Labor-based peace coalition maps plans

CHICAGO – Teamster Local 705 hosted some 200 delegates and guests who met here Oct. 24-25 to plan the future of a labor-based peace coalition. On the agenda were proposals for a mission statement, structure, leadership, voting and other aspects of formalizing the inner workings of the organization.

During the two-day meeting, the name of the coalition went through a slight change as well. United States Labor Against War added the word “the” and became United States Labor Against the War, retaining its acronym, USLAW.

Bob Muehlenkamp, co-convenor of USLAW, said the 10-month-old coalition had some impressive victories in its brief history. Some highlights include a National Day of Labor Antiwar Action; a report published in six languages (including Arabic) exposing the war profiteering of 18 corporations given contracts in Iraq by the Bush administration; sending a delegation of labor activists to Iraq to meet with trade unionists there; helping to move the AFL-CIO to question Bush’s drive for war; and, by Muehlenkamp’s estimate, moving one-third of the labor movement to officially take a stand against the Iraq war.

An illustration of how union members were brought to support the peace movement was given by Sal Rosselli, president of Service Employees International Union Local 250 in Northern California. A full-time education position was created by the local to help members understand the connection between the war and the impact on their jobs. As health care workers, much of the funding for their work comes from the government, and as more money is diverted to war, there is less available for human needs, he said.

Internationalism was given a large portion of time during the assembly. A message of support was received from Julio Turra, a leader of Brazil’s CUT labor federation, and Edgar Ramirez, a labor leader in La Paz, Bolivia. Though the leaders could not attend, their letter was read to the participants. Among other things, the letter spoke of the recent demonstrations against exporting their natural gas to the U.S., which brought down President Gonzalo Sánchez de Lozada. The rallying cry of the workers in La Paz was, “Bolivia is not for sale!” The letter also warned that U.S. Green Berets were recently sent to Bolivia to “protect the embassy.”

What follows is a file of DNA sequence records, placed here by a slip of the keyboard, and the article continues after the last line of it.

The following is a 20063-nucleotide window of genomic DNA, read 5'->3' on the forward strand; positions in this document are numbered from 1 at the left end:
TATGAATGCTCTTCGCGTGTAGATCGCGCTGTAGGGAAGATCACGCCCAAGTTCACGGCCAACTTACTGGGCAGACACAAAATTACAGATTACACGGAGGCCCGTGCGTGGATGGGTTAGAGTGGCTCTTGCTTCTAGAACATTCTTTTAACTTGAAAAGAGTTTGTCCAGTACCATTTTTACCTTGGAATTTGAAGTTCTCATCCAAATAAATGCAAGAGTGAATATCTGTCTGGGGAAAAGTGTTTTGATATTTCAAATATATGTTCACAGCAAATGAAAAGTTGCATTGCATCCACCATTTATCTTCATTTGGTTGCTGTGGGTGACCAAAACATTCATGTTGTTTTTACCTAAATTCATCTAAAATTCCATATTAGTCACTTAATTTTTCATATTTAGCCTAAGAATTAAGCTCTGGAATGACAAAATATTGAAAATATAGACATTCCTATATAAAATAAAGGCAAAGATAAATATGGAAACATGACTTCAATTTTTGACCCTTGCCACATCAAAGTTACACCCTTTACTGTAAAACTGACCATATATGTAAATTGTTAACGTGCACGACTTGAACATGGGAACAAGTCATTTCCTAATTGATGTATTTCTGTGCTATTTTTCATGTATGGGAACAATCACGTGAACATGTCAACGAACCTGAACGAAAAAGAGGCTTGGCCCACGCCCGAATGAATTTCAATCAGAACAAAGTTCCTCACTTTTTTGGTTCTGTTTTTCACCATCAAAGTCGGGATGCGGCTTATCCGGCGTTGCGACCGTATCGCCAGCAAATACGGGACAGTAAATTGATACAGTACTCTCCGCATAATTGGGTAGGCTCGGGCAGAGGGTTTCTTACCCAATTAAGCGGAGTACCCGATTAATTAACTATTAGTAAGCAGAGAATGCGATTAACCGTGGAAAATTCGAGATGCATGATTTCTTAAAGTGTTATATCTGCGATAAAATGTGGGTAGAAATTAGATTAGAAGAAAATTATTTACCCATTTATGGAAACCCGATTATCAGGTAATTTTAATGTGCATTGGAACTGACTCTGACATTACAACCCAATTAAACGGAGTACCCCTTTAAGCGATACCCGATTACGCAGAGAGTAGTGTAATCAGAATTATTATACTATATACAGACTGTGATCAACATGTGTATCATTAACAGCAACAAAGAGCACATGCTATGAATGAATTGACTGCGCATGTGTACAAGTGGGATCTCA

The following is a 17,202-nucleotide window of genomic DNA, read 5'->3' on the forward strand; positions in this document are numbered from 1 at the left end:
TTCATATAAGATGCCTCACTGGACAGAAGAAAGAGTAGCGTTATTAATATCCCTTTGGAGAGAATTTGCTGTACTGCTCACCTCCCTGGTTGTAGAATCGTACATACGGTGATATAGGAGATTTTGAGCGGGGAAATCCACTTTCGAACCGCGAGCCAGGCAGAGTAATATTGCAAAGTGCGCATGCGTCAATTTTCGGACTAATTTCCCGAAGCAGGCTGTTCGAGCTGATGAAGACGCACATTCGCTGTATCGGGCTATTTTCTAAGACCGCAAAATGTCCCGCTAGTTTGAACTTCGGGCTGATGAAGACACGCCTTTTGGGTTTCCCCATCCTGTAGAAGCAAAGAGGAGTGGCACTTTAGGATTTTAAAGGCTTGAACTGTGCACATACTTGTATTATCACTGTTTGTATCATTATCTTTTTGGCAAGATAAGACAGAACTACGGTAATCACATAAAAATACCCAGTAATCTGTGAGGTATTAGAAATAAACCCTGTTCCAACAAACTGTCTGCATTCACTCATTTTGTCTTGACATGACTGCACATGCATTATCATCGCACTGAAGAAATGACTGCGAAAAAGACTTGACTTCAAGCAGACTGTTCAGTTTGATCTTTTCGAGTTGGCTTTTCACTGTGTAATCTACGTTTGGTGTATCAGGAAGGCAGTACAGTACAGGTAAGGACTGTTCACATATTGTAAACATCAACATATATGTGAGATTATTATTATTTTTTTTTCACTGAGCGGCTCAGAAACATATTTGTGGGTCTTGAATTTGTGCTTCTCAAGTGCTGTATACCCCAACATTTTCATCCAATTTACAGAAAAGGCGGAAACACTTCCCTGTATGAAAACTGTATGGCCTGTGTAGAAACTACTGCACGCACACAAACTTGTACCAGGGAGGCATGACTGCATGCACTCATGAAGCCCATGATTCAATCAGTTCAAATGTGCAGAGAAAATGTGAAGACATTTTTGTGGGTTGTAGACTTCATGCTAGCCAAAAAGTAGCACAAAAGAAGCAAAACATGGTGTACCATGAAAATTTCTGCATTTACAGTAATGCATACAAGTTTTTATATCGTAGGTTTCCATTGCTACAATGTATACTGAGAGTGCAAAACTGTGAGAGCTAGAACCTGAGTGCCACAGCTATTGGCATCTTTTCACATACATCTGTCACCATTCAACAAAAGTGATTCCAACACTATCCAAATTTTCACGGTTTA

Six task forces were created during the assembly to map out the future work of USLAW. These task forces will focus on working with veterans and military families; continuing education on war and the economy; international solidarity and labor rights in Iraq; defending immigrants and communities of color; as well as defending civil liberties and social programs.

Preparations are already in the works for three events that USLAW will help build: Dec. 10, International Human Rights Day, to promote union organizing rights; Tax Day 2004 (April 15), to defend social programs; and May Day 2004, when USLAW will be initiating actions to fight for immigrants’ rights.

The author, who attended the USLAW National Assembly as a delegate for Puget Sound Labor for Peace, can be reached at commiett@yahoo.com